Alfia Samigullina, a gynaecologist with the Bishkek city health department, said teachers were failing to provide useful or practical information to their pupils.

“They don’t know the subject well. Teenagers ask a lot of tricky questions and the teachers panic or feel embarrassed about answering them,” Samigullina said, adding that as a result, issues were often glossed over or ignored.

Asked whether it would be better to have sex education taught by medical professionals, Shadykhanov declined to answer, but he pointed out that training courses were provided for staff teaching sex education.

Ulugbek Akishev, a 20-year-old from Bishkek, says he found the lessons he got at school “useless”. Students were told they should practice safe sex without any proper explanation as to what this might involve, and Akishev said the only thing they got out of the lessons was free condoms.

Azat Orozbaev, from the town of Karakol in the northern Issykkul region, said sex education was only introduced at his school after two pupils were caught having sex on the top floor. He said he was the only one of his peers who knew about sex, and that was because his mother told him about it.

Past efforts to provide sex education have been hampered by conservative attitudes in Kyrgyz society.

Meder Omurzakov, a UNFPA representative in Kyrgyzstan, told IWPR that initiatives to provide education in the classroom were sometimes misunderstood.

“When they hear the words ‘sex education’, many often think that we are teaching [pupils] how to have sex. But that isn’t the case,” Omurzakov said.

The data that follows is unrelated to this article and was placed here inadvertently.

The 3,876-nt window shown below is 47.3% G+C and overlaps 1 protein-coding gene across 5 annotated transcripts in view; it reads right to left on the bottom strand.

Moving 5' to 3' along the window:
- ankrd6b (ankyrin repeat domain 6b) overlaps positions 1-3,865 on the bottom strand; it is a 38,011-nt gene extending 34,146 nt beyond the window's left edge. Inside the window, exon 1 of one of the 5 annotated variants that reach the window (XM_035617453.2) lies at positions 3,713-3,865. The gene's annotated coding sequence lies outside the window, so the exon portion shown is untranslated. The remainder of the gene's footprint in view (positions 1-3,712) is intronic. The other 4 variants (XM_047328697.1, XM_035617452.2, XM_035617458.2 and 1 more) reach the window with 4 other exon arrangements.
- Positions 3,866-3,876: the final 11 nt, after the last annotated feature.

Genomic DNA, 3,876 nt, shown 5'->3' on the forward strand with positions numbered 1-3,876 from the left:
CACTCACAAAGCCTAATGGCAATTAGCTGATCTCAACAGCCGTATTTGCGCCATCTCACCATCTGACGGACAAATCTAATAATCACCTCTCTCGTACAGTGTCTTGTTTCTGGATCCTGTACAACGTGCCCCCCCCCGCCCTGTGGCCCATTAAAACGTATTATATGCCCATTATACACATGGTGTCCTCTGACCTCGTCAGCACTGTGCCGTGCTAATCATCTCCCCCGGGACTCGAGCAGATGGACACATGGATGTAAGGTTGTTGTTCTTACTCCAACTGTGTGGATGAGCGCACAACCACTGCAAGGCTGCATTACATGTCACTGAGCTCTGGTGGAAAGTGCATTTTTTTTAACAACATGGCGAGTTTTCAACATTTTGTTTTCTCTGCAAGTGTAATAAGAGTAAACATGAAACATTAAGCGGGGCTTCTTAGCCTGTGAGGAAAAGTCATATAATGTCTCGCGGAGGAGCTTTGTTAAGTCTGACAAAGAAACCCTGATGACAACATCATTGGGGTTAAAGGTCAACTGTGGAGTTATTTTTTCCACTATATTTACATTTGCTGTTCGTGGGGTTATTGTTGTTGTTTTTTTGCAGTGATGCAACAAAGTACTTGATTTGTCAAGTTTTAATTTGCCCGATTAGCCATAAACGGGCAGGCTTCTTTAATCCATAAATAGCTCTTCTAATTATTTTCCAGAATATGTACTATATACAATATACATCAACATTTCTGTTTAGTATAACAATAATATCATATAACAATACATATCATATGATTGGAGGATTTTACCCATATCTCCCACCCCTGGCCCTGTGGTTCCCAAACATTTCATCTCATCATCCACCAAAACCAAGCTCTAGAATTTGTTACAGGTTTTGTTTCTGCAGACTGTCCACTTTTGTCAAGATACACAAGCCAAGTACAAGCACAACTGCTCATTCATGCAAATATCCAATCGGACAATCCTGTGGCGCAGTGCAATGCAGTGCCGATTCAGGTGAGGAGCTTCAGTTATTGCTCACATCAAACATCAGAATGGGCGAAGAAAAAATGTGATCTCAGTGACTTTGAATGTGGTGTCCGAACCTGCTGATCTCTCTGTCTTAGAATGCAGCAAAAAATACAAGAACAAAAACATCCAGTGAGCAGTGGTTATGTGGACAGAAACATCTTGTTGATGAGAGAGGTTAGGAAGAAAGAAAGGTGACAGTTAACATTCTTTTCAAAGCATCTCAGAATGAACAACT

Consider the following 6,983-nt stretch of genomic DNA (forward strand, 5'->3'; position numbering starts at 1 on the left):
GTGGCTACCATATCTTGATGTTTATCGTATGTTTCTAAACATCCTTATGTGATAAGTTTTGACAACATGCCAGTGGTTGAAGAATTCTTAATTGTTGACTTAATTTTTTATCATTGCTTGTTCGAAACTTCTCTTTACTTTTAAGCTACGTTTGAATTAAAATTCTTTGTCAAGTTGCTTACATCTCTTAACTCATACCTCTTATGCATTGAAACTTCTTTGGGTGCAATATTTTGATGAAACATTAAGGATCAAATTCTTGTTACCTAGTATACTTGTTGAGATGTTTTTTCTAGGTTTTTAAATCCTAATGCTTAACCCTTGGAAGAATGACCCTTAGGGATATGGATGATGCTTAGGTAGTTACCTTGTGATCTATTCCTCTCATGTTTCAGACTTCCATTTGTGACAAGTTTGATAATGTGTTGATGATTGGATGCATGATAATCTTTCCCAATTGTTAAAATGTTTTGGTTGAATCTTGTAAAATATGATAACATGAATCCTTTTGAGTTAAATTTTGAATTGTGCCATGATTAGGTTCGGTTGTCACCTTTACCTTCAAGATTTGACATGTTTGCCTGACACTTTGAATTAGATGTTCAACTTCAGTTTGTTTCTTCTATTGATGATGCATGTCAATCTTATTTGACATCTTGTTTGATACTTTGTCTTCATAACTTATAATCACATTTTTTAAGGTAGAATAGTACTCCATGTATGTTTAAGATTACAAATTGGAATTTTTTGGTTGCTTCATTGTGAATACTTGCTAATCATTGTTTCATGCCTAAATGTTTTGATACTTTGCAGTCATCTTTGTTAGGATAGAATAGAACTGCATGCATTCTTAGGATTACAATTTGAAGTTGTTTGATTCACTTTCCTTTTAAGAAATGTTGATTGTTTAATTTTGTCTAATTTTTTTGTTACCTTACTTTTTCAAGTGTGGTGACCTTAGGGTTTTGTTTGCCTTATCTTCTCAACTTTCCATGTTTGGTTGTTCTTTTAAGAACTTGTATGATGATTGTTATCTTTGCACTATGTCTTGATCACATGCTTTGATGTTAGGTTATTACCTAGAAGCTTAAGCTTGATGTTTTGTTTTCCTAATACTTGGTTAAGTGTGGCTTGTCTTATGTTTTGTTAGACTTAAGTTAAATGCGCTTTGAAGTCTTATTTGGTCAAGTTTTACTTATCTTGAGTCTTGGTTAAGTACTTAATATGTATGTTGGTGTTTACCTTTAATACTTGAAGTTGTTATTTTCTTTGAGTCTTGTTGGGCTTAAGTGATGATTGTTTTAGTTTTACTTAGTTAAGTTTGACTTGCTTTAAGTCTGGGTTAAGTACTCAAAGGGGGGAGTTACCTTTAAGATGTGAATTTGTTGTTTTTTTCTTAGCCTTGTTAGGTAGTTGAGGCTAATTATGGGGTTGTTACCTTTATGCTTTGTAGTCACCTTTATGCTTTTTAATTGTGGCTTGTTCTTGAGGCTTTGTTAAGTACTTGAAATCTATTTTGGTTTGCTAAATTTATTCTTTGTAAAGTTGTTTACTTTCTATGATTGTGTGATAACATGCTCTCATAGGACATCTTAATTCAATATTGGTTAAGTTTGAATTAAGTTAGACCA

Galina Skripkina, from the Social Democratic Party parliamentary faction, said she doubted whether sex education could be rolled out across the education system because of the traditional values still common in the country.

She recalled how in 2003, the education ministry was forced to recall a textbook on sex education for secondary schools that was promoted by the National Centre for AIDS Prevention and had been in use for four years, after an organised campaign to ban its “offensive” content.

Tursunbay Bakir-Uulu, now an Ar-Namys party politician, was Kyrgyzstan’s human rights ombudsman at the time. He was among those who lobbied for the textbook to be removed from school libraries.

“It’s absolutely wrong to teach children sex and how to use a condom. It’s all influenced by Western culture,” Bakir-Uulu said, insisting that Kyrgyz traditions were different and lessons should teach moral values about relationships and families.

Other politicians support the new initiative. Lawmaker Jyldyzkan Joldosheva, a member of the Ata Jurt party, agreed that sex education was not given proper attention in the schools.

Another legislator, Narynbek Moldobaev, said, “It goes without saying that they [teenagers] need to be educated, since their physical growth outpaces their emotional maturity.”

Although clerics have been criticised for carrying out religious marriages for couples under the age of legal consent, a spokesman for the country’s central Muslim authority told IWPR that his organisation supported the idea of teaching sex education in schools and did not condone teenage pregnancy.

Zarema Sultanbekova is an IWPR contributor in Kyrgyzstan.